The Sworn Virgin: A Novel

  • By Kristopher Dukes
  • William Morrow Paperbacks
  • 352 pp.
  • Reviewed by Mariko Hewer
  • October 11, 2017

After taking a vow of celibacy in an oppressive society, a young Albanian woman finds love

The Sworn Virgin: A Novel

It’s amazing how many fascinating topics can escape our notice. Whether because of geographical distance, cultural barriers, or simply a lack of time or interest, we sometimes miss out on opportunities to learn about something completely new. Kristopher Dukes’ achingly poignant novel, The Sworn Virgin, gives us a taste of such a topic — and leaves us wanting more.

The story opens with a harrowing scene during which we learn that Eleanora, the daughter of a healer from the mountains of Albania, has lost her father, Baba, in an honor killing. The death is made even more painful when the book flashes back two weeks, long enough for us to learn about Eleanora’s deeply loving, mutually respectful bond with her father. He believes she should be treated as men’s equal, despite the misgivings of Eleanora’s stepmother, Meria, and the scorn of the town in which they live.

In part, it’s her father’s willingness to overlook convention and help Eleanora expand her horizons that will be his downfall. When they visit the city from which Eleanora is to depart so she can take art classes in Italy, “Baba still had that wistful smile on his face, as he looked past her. ‘[Your mother] would be so happy you are escaping all this’ — he waved his hand in the air — ‘this smallness.’”

Moments later, he is shot dead in the street.

Eleanora is thus sentenced to the smallness she has been trying to outgrow her entire life. As she stares down at Baba, she realizes that he was her protection from the harsh customs of rural Albanian society, allowing her to flout many rules only by dint of his proximity.

Now, watching her father’s body being lowered into the ground, she grieves not only for him but for her freedom: “She had come…as the daughter of a man in the unique position to send his daughter abroad to study art, and she would leave as an unprotected orphan.”

Not only is Eleanora now a woman vulnerable to rigid traditions, she must also make the harrowing journey back to her village to reunite with her stepmother and contrive to save them both from starvation.

Readers will grieve with her when she is forced to sell her father’s horse to a stranger and loses her own beloved mount in a river accident: “She squeezed her eyes shut, shooting them open again when her mind replayed Tiziano thrashing in the river. She retched, her wet hair slapping her face. She had had Tiziano since she was a child, and he had tried to protect her.”

Scenes similar to this one, devastating in their emotional depth, riddle the book, turning it into a sieve of sadness. When Eleanora returns to her village, she and her stepmother spend many miserable weeks foraging for food before Meria makes a decision that Eleanora experiences as profound betrayal.

In response, the young woman chooses to become a sworn virgin — someone who can act as a man in all situations but one: She must remain a virgin her entire life. Bitterness turns Eleanora against the woman who raised her, but she does not regret her choice.

Upon seeing her legendary good looks diminished by sun and by men’s clothes, she reflects, “What did her beauty matter? She had never cared much about marriage, and it was no longer an option anyway.”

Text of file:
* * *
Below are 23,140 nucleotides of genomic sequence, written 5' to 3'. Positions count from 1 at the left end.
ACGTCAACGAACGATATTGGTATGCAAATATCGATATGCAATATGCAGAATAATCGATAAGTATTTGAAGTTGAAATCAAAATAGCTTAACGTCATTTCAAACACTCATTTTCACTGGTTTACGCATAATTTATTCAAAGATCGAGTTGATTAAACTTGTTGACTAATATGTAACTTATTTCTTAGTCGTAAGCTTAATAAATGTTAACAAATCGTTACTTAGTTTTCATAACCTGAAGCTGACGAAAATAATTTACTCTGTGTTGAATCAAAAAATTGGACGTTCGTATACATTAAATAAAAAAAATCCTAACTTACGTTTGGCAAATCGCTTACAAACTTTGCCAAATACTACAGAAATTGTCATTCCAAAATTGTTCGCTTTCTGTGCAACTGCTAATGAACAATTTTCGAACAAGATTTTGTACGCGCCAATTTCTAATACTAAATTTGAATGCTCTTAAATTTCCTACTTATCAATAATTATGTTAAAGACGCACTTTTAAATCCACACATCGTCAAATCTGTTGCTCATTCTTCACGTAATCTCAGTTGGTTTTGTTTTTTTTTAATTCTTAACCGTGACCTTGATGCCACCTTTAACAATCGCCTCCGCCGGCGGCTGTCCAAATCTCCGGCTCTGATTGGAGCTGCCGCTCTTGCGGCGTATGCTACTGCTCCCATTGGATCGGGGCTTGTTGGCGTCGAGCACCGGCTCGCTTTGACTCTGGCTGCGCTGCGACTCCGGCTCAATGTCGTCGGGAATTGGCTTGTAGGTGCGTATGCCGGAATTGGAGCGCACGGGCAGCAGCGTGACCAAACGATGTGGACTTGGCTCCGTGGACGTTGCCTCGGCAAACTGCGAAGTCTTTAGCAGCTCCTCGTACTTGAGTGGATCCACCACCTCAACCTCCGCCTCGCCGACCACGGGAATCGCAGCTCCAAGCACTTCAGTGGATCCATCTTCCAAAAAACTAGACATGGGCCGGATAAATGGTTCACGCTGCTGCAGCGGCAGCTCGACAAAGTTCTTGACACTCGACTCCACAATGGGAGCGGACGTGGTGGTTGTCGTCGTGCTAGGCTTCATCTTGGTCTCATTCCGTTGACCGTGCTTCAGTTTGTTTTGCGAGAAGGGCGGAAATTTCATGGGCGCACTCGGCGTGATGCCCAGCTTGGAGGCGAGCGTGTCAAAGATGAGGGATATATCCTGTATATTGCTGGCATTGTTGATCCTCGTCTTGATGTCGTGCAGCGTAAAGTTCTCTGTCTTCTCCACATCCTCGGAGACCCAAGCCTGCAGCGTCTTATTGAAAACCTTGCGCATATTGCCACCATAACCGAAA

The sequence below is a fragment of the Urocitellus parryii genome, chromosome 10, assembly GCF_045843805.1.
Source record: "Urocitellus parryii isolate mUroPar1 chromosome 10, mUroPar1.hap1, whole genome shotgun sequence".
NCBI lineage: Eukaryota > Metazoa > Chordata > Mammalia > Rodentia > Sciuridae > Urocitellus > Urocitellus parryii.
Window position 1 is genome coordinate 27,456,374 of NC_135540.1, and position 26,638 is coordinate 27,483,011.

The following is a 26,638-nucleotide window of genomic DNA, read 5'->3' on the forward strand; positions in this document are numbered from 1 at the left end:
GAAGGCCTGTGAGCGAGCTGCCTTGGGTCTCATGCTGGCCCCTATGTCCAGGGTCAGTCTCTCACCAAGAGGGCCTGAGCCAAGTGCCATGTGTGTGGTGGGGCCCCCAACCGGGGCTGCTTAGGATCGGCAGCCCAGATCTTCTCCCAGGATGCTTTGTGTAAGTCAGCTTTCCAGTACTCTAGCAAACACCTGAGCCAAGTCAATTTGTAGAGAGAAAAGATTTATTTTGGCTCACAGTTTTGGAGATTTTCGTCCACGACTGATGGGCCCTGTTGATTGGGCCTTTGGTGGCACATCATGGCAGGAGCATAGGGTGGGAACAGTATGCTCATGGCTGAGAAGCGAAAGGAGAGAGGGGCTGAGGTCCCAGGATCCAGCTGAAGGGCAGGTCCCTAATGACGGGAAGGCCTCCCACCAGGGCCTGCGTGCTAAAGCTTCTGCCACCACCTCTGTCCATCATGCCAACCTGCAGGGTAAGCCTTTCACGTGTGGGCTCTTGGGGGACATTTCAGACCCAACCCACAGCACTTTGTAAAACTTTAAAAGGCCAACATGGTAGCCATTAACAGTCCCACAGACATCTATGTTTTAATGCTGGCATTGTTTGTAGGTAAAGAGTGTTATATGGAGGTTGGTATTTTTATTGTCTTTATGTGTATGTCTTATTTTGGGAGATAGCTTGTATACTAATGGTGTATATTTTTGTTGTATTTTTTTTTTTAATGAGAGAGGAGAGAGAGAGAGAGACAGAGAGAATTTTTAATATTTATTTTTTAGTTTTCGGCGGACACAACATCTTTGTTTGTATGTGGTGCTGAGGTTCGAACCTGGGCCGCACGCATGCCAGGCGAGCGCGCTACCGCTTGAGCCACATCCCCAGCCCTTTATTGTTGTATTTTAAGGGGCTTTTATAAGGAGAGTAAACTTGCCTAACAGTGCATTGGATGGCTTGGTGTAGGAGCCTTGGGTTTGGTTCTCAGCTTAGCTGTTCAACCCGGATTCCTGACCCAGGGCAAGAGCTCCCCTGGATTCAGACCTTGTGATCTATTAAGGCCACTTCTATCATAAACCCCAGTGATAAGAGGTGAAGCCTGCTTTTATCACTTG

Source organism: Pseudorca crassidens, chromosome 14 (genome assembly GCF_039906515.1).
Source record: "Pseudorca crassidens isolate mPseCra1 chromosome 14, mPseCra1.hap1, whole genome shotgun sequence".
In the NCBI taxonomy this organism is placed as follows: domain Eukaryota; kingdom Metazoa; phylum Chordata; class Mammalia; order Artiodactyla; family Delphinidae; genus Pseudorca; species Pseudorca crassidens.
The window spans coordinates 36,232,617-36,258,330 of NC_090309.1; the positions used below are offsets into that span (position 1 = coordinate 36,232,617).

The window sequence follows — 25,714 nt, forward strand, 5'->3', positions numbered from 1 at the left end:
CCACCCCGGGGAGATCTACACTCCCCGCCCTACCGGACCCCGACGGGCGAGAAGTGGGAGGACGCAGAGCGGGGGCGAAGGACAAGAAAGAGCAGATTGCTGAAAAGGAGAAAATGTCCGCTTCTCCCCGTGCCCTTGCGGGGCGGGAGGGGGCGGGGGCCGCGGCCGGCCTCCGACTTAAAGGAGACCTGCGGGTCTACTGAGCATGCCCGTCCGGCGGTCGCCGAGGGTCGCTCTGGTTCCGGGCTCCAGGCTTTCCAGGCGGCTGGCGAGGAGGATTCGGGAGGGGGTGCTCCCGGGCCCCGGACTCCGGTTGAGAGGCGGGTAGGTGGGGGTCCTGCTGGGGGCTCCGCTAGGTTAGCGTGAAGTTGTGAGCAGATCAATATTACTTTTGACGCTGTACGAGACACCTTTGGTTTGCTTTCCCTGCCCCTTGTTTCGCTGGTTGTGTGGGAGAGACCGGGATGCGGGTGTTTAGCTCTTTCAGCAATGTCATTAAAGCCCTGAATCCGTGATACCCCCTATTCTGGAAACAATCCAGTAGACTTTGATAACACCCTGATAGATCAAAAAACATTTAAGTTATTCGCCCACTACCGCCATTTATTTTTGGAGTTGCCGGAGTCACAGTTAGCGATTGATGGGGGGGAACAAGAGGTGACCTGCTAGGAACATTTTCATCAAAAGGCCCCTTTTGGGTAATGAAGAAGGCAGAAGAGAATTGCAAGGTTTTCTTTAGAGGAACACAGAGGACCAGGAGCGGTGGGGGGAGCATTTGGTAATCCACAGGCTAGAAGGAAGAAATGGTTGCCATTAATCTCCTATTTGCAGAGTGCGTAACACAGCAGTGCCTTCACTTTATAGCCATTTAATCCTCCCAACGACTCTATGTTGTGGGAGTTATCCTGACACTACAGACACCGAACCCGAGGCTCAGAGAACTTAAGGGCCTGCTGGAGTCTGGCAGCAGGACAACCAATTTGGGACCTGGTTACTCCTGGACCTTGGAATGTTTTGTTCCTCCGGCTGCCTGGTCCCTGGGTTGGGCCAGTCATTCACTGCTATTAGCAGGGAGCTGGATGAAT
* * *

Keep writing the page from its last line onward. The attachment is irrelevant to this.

Instead, she treats her new status with both pride and trepidation; she learns how to shoot a gun and run her and Meria’s diminishing household while still maintaining her independent spirit.

This challenge is made more difficult by the arrival of a wounded stranger, Cheremi, at the women’s doorstep. Eleanora nurses him back to health, nervously realizing that her feelings toward him are not those of a doctor toward her patient.

Though his future is not bound to theirs, Cheremi remains at the house, assuming many of the duties once left to Eleanora. Her conflicted feelings are not made less complicated by his behavior; he is by turns lover-like, authoritative, and respectful.

The slow period after Cheremi’s arrival may seem frustrating, but it also feels necessary, as it is clear the makeshift family cannot continue thus forever, with each person’s conflicting desires and secrets chafing against the others’.

Yet for all her status, Eleanora is inexperienced in making major decisions. Even as she plans to flee to Italy, her emotions tie her to Cheremi. When they meet on the trail one day after foraging in the forest and he suggests they return home, “Eleanora was about to protest that she was actually leaving — and he might leave with her, too — but he said it so persuasively it became her truth as his arm encircled her.”

In the end, it is not possible for Eleanora to live by Cheremi’s truth. She needs her own, and as she strikes out with him beside her, she finds that neither her vows nor her plans will be as easy to adhere to as she had hoped.

Cheremi’s demeanor changes the farther they get from home, and Eleanora must grapple with the fact that, in the outside world, she may not be as much his equal as she thought. How she reacts to this reality, and to her changing fortunes, will satisfy readers while reminding them that hope is a fragile thing indeed.

Mariko Hewer is a born-and-raised Washingtonian whose hobbies include reading, running, and writing. Her favorite superhero is Daisy Johnson and her favorite food is saag paneer.

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